It’s not that fixing Critical and High-Severity vulnerabilities is the problem; it’s that the Medium and Low severity vulnerabilities can pose significant risks as well. For any given vulnerability, we need to distinguish between its severity and the risk that results from it being present on a particular system on our network.
Essentially, one-third of analysts’ time is being spent on processing alerts that have unknowingly already been processed, and at present SOC teams are left with little ability to make this distinction resulting in massive manpower drain.
In 2015, it seemed no one was safe from hackers. The year began with Sony reeling from a hack that put the studio and celebrities such as Seth Rogen and James Franco in a web of geopolitics and extortion. Seven months later came the high-profile Ashley Madison hack, which resulted in the release of the email and physical addresses for 37 million users. Cybercriminals stole $1 billion from banks in 30 countries as part of the Carbanak hack. Even the Director of the CIA wasn’t safe – his AOL email account was hacked by someone claiming to be a high school student.
Being adequately prepared to respond to a data breach is an ever-changing game – new threats are emerging, new regulations are being put into place and companies must regularly re-evaluate their response plans to ensure they are applicable to today’s threat landscape. Unfortunately, many companies are not reviewing and updating their plans frequently enough – in fact, only 25 percent of companies say they update their response plans once or twice a year. Not to mention that no matter how well prepared and updated a company’s plan is, an actual live breach response can present unforeseen challenges that cause companies to stumble.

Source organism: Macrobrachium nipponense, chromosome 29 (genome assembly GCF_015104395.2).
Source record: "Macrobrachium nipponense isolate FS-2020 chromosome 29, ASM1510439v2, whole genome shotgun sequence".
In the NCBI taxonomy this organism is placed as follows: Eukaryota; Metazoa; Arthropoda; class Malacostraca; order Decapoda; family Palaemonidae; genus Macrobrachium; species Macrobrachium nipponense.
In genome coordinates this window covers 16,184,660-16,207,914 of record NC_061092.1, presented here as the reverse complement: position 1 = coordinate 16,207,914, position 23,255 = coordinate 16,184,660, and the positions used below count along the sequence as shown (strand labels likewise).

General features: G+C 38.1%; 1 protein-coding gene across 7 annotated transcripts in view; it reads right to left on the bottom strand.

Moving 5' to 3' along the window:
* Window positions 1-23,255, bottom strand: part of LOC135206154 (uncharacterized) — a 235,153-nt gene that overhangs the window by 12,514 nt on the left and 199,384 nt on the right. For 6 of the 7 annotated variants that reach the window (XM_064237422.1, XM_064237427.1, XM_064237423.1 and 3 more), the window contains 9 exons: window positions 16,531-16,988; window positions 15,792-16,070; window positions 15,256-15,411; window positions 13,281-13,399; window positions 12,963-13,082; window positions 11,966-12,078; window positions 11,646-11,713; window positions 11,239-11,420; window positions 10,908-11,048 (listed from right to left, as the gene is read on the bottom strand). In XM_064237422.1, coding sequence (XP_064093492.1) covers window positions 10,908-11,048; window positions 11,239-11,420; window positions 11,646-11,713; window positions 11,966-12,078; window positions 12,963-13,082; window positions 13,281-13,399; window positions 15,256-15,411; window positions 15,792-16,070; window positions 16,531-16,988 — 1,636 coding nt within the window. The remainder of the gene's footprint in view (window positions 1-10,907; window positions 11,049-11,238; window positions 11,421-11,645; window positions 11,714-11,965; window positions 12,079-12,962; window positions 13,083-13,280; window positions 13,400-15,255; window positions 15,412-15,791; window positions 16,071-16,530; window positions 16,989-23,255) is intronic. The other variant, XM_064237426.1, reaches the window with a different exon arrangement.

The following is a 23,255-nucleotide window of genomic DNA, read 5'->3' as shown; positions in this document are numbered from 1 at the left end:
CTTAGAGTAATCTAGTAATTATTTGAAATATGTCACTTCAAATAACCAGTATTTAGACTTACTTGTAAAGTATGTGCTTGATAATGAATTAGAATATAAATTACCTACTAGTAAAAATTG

It’s essential that boards understand the organization’s cyber risks in order to successfully oversee overall company performance. CISOs and CSOs who can clearly convey cybersecurity to the board promotes better navigation of the organization in today’s uncertain cybersecurity world.
Ideally a penetration test should simulate a real world attack; in the real world, the attacker will always have some objective beyond “get into the network.” No matter who the attacker is, they are motivated by something that they are trying to accomplish – and getting into the network is only one step in that process for the attacker.
In the 2015 Anthem data breach, the compromise of an adminstrator’s credentials was the initial entry point that caused the breach and exposure of 13.5 million patient records. High-profile, high-impact breaches like this are spurring healthcare enterprises to institute more cybersecurity defenses and to monitor the insider threat.
The Massachusetts Institute of Technology is starting a new research effort to help CISOs better manage cybersecurity within critical infrastructure companies. Exxon Mobil Corp. and Schneider Electric SE are early members of the consortium, according to MIT.
When looking at the cyber technology market over the past 15 years, it is evident that the catalyst for cyber evolution was Y2K. Prior to the Y2K frenzy, “cybersecurity” was masked in the systems engineering function, and external threats consisted of hackers looking to leverage free computing capabilities with very little focus on information/data access or network destruction.
Terrorism is changing. The Center for Cyber & Homeland Security at George Washington University is striving to bring science to the art of security decision-making. What can their research into cyberattacks, terrorism and the evolving threat environment do to help your enterprise? Read about this, sports security, security culture and awareness and more in the July issue.